It’s hard to believe we’re already halfway through the month of October. November will be here before we know it, and with it comes Veterans Day. This is a uniquely special holiday, and as it approaches, I encourage you to take some time to reflect on the endless sacrifices made by those who have worn the uniform.

It is a tremendous honor to serve the Second District, which is home to two of our nation’s finest military installations, thousands of active duty and reserve personnel, and a large veteran population. Working on behalf of our service members and veterans has always been a top priority of mine in Congress, and it continues to be one of the most rewarding parts of my job. With Veterans Day on the horizon, I am personally reminded of the great debt of gratitude we owe the men and women of our military.


As this important holiday nears, I believe now is an appropriate time to remind high school seniors in the Second District that the deadline to apply for nomination to the United States service academies through my office is less than one month away on November 8 at 5:00 p.m. Central Time. If you or someone you know is interested in pursuing this fantastic opportunity, please remember to submit all necessary materials to my Montgomery office by the deadline.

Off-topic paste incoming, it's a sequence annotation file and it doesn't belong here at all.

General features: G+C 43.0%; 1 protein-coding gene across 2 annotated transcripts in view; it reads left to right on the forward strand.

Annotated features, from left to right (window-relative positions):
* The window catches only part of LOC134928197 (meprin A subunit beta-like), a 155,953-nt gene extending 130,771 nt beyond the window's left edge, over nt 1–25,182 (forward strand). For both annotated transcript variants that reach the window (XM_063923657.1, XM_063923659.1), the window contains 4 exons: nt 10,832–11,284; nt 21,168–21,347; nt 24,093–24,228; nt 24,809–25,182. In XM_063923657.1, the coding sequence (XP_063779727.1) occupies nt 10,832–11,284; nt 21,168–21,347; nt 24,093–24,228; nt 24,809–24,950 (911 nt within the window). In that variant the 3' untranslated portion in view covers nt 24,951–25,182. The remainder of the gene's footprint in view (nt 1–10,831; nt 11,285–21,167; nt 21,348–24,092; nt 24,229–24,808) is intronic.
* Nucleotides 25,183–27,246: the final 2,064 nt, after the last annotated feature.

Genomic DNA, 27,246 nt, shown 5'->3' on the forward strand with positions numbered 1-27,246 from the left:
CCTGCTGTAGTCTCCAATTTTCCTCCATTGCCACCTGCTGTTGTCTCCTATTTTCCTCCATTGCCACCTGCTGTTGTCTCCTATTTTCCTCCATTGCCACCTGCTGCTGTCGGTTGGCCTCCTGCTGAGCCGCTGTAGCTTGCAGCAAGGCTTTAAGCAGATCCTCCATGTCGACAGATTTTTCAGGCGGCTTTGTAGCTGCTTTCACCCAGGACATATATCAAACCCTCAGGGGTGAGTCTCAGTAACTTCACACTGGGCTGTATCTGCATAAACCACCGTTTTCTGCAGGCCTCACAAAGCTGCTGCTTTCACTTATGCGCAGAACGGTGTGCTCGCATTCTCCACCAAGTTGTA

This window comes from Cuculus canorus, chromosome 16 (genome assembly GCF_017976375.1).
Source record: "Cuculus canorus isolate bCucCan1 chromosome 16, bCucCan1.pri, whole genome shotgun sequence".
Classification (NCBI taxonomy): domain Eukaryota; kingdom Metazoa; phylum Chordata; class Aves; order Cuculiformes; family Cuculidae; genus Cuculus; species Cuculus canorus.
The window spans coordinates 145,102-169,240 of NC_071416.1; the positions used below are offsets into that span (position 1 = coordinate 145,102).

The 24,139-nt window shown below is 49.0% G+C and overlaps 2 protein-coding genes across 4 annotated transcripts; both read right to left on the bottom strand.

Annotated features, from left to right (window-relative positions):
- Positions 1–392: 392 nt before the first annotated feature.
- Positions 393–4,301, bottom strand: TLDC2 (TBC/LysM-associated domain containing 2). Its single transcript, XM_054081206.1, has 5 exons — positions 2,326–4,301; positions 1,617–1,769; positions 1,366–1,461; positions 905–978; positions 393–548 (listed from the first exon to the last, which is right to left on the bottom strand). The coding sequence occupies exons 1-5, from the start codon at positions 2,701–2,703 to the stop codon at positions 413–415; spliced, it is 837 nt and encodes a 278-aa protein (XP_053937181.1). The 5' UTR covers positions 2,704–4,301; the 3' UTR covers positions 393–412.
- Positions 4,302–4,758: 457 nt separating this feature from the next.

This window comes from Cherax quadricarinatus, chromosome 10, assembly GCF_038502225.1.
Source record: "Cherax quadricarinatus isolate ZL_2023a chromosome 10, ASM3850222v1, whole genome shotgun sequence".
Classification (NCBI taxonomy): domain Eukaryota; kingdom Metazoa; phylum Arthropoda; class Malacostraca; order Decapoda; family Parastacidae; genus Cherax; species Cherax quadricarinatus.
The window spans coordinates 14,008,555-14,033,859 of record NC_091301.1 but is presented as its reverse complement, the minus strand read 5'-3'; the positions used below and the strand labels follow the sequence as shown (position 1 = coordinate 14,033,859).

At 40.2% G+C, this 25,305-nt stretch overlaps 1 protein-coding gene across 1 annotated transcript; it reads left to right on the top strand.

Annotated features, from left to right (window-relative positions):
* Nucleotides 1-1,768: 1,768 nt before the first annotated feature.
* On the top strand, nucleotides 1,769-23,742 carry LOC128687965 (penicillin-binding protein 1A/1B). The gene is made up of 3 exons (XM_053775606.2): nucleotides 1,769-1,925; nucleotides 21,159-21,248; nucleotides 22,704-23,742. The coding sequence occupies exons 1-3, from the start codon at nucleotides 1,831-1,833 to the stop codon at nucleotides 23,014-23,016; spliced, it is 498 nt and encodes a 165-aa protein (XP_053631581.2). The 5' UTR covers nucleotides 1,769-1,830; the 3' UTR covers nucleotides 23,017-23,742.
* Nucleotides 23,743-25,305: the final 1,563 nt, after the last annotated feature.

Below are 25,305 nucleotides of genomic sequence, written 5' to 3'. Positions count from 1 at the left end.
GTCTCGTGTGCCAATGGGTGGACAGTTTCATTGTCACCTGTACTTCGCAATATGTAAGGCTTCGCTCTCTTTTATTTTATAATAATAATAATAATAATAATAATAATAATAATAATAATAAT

As a member of Congress, one of my distinct privileges each year is to nominate candidates for appointment to four of the five service academies: The United States Military Academy at West Point, the United States Naval Academy, the United States Air Force Academy, and the United States Merchant Marine Academy. The fifth service academy, the United States Coast Guard Academy, does not require a congressional nomination for appointment.

I can nominate up to 10 individuals for each vacant slot allotted to the Second District. If you are pursuing entry to one of our nation’s distinguished service academies and endeavor to serve our country, I would like to offer my sincere gratitude and wish you the very best. It is because of our veterans, active-duty personnel and young leaders with hearts for serving this nation that we enjoy our uniquely American freedoms.